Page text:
of the year.
DAVID'S DESIRE AFPER GOD. Ps. xlii. 1, 2. As the hart panteth after the water-brooks, so
panteth my soul after thee, O God. My soul thirsteth for God, for the living God: when shall I come and appear before God?
GREAT are the vicissitudes of the Christian life: sometimes the soul basks, if we may so speak, in the full splendour of the Sun of Righteousness; and at other times it feels not in any degree the cheering influence of his rays. And these variations are sometimes of shorter duration, like successive days; and at other times of longer continuance, like the seasons
In David these changes were carried almost to the utmost extremes of elevation and depression, of confidence and despondency, of exultation and grief. At the time of writing this psalm he was driven from his throne by Absalom, and constrained to flee for his life beyond Jordan. There, exiled from the city and temple of his God, he stated, for the edification of the Church in all future ages, how ardently he longed for the renewed enjoyment of those ordinances, which were the delight and solace of his life. In these things he may be considered as a pattern for us :
we shall therefore endeavour distinctly to mark, I. The frame of his mind towards God
This is described in terms peculiarly energetic “ he thirsted after God; yea, he panted after him, as the hart panteth after the water-brooks.” We cannot conceive any image that could mark more strongly the intenseness of his desire, than that which is here
used. A hart or deer, when fleeing from its pursuers, has naturally its mouth parched through fear and terror: but when, by its own exertions in the flight, its very blood almost boils within it, the thirst is altogether insupportable, and the creature pants, or brays, (as the expression is,) for some brook, where it may refresh its sinking frame, and acquire strength for further exertions. Such was David's thirst after God, the living God. His circumstances, it is true, were peculiar
[Jerusalem was the place where God had appointed the ordinances of his worship: and David, being driven from thence, was precluded from a possibility of presenting to the Lord his accustomed offerings. This was a great distress to his soul : for though God was accessible to him in prayer, he could not hope for that measure of acceptance which he had reason to expect in an exact observance of the Mosaic ritual; nor could he hope that such manifestations would be vouchsafed to his soul, as he might have enjoyed, if he had approached God in the way prescribed by the law. Hence all his ardour might well be accounted for, since by the dispensation under which he lived, his way to the Deity was obstructed, and the communications of the Deity to him were intercepted.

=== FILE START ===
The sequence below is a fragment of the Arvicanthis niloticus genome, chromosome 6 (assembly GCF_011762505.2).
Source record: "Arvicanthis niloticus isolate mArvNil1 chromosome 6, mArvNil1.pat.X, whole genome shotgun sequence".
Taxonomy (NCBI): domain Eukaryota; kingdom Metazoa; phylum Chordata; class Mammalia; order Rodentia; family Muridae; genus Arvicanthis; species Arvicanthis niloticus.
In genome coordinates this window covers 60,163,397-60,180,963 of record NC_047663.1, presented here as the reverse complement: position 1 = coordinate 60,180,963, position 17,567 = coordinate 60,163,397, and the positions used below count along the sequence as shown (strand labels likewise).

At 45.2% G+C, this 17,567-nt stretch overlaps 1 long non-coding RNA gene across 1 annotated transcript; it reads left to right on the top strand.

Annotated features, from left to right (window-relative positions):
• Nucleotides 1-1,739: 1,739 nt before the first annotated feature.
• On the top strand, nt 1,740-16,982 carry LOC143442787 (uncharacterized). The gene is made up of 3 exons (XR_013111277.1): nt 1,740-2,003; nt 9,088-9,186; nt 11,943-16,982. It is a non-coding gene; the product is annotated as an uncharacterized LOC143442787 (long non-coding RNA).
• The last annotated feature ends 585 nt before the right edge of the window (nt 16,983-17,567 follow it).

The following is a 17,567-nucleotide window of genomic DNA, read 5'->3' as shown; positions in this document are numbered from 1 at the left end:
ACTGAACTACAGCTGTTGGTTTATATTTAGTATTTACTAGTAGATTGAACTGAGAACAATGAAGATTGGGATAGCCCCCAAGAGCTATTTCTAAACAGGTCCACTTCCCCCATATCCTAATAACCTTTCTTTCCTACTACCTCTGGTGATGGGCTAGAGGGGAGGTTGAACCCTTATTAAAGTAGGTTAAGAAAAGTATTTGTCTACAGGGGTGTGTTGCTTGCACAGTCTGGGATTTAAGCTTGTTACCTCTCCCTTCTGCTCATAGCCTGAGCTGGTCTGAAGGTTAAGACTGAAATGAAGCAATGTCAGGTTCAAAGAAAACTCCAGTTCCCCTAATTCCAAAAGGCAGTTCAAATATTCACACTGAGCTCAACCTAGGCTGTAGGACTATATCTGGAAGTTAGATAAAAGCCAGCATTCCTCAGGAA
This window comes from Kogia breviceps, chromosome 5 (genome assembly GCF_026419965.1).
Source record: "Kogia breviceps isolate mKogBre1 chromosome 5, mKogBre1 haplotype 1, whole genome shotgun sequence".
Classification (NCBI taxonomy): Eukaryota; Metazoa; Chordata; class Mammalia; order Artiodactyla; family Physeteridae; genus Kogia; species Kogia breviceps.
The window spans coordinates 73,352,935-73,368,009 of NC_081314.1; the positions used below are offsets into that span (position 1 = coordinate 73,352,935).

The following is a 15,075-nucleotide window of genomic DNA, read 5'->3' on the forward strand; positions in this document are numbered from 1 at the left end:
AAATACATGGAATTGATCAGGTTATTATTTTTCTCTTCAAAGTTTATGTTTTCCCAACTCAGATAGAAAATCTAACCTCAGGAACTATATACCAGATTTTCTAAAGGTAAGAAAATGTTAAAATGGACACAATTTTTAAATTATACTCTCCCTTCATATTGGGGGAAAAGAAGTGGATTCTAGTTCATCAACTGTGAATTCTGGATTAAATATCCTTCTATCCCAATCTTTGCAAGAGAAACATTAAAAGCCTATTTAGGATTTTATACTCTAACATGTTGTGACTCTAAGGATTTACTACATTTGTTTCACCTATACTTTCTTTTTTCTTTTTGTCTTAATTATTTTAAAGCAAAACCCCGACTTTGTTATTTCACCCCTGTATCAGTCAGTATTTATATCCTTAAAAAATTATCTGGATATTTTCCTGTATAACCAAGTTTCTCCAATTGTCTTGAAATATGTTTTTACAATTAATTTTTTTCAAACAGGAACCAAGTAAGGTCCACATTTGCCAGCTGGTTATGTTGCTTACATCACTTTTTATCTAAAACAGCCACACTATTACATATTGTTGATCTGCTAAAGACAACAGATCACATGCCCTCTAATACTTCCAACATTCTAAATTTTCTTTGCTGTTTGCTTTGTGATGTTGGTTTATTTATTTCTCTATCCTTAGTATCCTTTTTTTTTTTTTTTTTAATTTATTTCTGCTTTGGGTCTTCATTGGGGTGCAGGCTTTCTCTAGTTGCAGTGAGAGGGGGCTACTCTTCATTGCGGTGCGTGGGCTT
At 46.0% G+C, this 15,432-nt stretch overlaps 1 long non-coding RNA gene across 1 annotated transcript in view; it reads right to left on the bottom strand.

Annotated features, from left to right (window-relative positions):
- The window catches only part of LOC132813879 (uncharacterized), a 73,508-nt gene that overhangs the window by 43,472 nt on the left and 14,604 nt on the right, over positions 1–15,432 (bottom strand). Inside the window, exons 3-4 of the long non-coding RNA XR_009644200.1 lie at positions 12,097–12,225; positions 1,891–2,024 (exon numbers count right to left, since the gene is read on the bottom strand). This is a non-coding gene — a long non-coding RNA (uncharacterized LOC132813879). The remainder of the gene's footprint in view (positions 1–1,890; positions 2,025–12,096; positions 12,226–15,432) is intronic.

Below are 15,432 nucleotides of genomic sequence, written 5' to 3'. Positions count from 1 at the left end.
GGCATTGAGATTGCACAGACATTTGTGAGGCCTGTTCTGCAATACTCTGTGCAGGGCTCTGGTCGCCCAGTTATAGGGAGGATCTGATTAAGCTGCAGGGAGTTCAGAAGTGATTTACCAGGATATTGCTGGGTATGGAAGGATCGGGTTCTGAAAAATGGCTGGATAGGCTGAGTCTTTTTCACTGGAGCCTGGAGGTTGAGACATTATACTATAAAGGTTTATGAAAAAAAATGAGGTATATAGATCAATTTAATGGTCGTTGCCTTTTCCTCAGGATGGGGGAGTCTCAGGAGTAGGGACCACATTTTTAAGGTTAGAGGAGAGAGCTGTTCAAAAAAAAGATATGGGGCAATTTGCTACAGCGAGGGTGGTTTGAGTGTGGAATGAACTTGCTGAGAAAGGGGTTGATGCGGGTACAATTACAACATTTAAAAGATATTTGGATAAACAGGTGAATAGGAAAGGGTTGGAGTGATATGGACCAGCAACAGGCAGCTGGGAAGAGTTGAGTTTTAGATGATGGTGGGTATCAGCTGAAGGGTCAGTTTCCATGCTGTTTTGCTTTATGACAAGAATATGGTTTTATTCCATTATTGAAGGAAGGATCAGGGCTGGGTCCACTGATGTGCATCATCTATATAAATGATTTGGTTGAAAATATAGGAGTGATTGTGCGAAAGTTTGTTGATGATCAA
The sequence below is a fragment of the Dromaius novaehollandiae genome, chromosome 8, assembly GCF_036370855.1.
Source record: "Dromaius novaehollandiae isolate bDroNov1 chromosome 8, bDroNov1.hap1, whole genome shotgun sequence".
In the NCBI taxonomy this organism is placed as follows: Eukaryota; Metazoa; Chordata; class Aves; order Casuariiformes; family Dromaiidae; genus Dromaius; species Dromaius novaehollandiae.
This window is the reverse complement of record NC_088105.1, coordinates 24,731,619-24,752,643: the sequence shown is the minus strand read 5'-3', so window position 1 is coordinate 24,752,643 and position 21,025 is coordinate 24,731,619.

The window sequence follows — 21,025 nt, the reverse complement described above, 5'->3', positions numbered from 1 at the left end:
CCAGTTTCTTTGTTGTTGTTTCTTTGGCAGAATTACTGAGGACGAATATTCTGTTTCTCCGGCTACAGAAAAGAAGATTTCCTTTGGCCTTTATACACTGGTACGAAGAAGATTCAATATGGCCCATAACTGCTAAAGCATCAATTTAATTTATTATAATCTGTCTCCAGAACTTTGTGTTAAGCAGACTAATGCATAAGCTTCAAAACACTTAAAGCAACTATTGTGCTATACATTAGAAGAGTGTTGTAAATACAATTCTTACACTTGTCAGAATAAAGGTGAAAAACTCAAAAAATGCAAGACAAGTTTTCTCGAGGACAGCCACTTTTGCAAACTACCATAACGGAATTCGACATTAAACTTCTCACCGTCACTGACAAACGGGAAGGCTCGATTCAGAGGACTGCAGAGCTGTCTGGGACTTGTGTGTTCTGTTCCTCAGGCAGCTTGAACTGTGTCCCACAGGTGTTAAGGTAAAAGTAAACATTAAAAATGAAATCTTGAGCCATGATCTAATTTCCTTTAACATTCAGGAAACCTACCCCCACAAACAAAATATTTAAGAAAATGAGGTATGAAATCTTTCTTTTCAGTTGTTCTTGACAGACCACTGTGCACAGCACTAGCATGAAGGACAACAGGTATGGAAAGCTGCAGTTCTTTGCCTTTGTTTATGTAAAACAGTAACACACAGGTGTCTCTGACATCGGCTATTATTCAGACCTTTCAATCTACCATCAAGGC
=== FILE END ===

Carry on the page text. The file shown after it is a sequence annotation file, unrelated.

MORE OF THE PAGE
We acknowledge that these peculiar circumstances account for the frame of David's mind at that time.]
Nevertheless, his frame is as proper for us as it was for him
[Though the observance of certain rites and ceremonies is no longer necessary, and God may be approached with equal ease from any spot upon the globe, yet it is no easy matter to come into his presence, and to behold the light of his countenance lifted up upon us.
To bow the knees before him, and to address him in a form of words, is a service which we may render without any difficulty; but to draw nigh to the very throne of God, to open our mouths wide, and to have our hearts enlarged in prayer, to plead with God, to wrestle with him, to obtain answers of prayer from him, and to maintain sweet fellowship with him from day to day, this, I say, is of very difficult attainment: to do it indeed is our duty, and to enjoy it is our privilege ; but there are few who can reach these heights, or, having reached them, prolong to any great extent the heavenly vision. Hence we all have occasion to lament seasons of comparative darkness and declension; and to pant with insatiable avidity after the renewed enjoyment of an absent God.]